The speed and power required by the average NASCAR race car does not come cheap. One team, Joe Gibbs Racing, builds engines that cost around $80,000 a piece. One of those engines won't even get you through the nine-month NASCAR season. Not even close. Due to high speeds and punishing conditions, it only takes one or two races before serious engine maintenance or replacement is required.


Crew members for Jimmie Johnson work after a crash during the NASCAR Sprint Cup Series Hollywood Casino 400. Photo by Jared C. Tilton/Getty Images.

Electric vehicles use motors powered by large batteries instead of fuel. While a fuel engine only lasts a couple of races, that's still better than the battery life of electric cars, which would need to have new battery packs installed during races because their range is 270 miles under traditional conditions.

While prices have fallen sharply since 2007, the cost of electric vehicle batteries is still between $300 and $450 per kilowatt hour. To be on par with gas-powered vehicles, researchers say that price would need to fall to around $150 per kWh, a milestone that's expected to be more than five years away.

For their part, NASCAR has taken a few major steps to offset the hefty emissions of their current cars. The 43 cars in the 2015 Daytona 500 used an estimated 5,375 gallons of gas. However, the cars use a biofuel blend made from corn that cuts emissions by 20%; since 2009, NASCAR has planted 370,000 trees, enough to offset their national series racing carbon emissions for the next 40 years.

Representatives from NASCAR and conservation organizations plant a tree for NASCAR's Tree-Planting Program to Capture Carbon Emissions at Michigan International Speedway. Photo by Rusty Jarrett/Getty Images for NASCAR.

Nye also predicts the influence NASCAR's adoption of electric cars would have on the consumer market and the economy.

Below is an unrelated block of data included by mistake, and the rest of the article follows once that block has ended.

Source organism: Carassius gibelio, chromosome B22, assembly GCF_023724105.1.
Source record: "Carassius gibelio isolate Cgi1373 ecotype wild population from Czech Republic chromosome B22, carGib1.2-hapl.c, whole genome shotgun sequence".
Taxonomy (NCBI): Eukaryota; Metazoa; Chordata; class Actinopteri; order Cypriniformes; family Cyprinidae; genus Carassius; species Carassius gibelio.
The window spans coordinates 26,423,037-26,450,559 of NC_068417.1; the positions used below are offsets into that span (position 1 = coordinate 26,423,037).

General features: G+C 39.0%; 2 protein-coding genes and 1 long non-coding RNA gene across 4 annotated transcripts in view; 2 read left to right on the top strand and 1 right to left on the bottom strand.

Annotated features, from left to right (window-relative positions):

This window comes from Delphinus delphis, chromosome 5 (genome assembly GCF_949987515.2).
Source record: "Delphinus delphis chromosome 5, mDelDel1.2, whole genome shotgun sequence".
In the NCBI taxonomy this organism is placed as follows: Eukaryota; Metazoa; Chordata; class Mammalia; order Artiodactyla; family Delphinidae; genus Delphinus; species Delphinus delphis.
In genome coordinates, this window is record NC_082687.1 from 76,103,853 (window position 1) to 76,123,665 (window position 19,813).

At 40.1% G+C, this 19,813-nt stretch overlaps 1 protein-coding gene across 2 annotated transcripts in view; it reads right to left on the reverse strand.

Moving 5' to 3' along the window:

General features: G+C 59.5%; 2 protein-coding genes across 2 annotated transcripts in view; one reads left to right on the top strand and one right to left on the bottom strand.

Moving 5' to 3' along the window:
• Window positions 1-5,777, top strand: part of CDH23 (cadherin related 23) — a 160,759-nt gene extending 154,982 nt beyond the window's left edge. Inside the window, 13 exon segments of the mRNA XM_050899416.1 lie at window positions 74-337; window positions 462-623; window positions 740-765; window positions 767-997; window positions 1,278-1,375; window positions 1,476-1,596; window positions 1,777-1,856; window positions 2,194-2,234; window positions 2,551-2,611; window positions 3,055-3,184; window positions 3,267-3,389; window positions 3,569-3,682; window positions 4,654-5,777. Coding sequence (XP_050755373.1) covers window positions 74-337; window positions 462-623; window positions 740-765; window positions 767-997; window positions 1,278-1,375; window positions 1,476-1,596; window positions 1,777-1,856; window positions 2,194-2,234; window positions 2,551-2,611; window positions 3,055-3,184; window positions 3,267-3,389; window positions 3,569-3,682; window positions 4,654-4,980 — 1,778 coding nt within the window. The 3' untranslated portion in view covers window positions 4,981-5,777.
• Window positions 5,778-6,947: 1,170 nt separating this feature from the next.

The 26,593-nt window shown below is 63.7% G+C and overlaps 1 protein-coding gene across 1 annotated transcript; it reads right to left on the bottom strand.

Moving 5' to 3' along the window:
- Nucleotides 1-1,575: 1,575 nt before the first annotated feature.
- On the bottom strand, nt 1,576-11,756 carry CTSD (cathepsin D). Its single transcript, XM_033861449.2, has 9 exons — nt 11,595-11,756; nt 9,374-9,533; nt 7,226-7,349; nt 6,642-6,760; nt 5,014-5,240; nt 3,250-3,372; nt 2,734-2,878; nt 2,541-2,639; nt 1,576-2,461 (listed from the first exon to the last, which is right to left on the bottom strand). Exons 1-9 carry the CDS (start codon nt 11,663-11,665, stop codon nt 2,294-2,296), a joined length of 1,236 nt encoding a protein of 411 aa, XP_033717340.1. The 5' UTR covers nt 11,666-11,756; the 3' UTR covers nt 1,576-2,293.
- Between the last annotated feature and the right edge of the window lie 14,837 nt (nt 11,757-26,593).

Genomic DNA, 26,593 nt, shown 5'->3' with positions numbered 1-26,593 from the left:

While still years away from feasibility, a transition like this could give alternative vehicles and the sport of NASCAR racing a serious boost.

Imagine watching dozens of souped-up electric cars race around the track. Nye believes it would inspire fans to seriously consider electric cars for their own needs.

"The market for electric cars would go crazy. Manufacturers could not produce them fast enough," Nye estimates. "We could convert our transportation system to all-electric in less time than it took to go from horse-drawn to horseless carriage, 20 years maybe."

Though Nye is a font of optimism, he may have a point. Race fans are notoriously loyal and passionate. One market research firm reported 40% of fans are willing to switch brands to buy NASCAR-branded or sponsored products. This transition could be the boost EVs need.

NASCAR stopped releasing attendance data in 2012, but many signs point to declining numbers. And while it is still popular, TV ratings for televised races have dipped as well. Perhaps an innovative transition like this would inspire fans old and new to give the sport another look.

Fans watch the NASCAR Xfinity Series Hisense 200. Photo by Patrick Smith/Getty Images.

Critics will say Nye's plan for an EV NASCAR will never work. But imagine for a moment if it does.

Consider the innovation an idea like this begets, the emissions it could eliminate, the good habits it may inspire. Ambitious? Yes. Feasible? Maybe. Either way, the avenues for opportunity are enough to get anyone's motor running.

Photo by Todd Warshaw/Getty Images for NASCAR.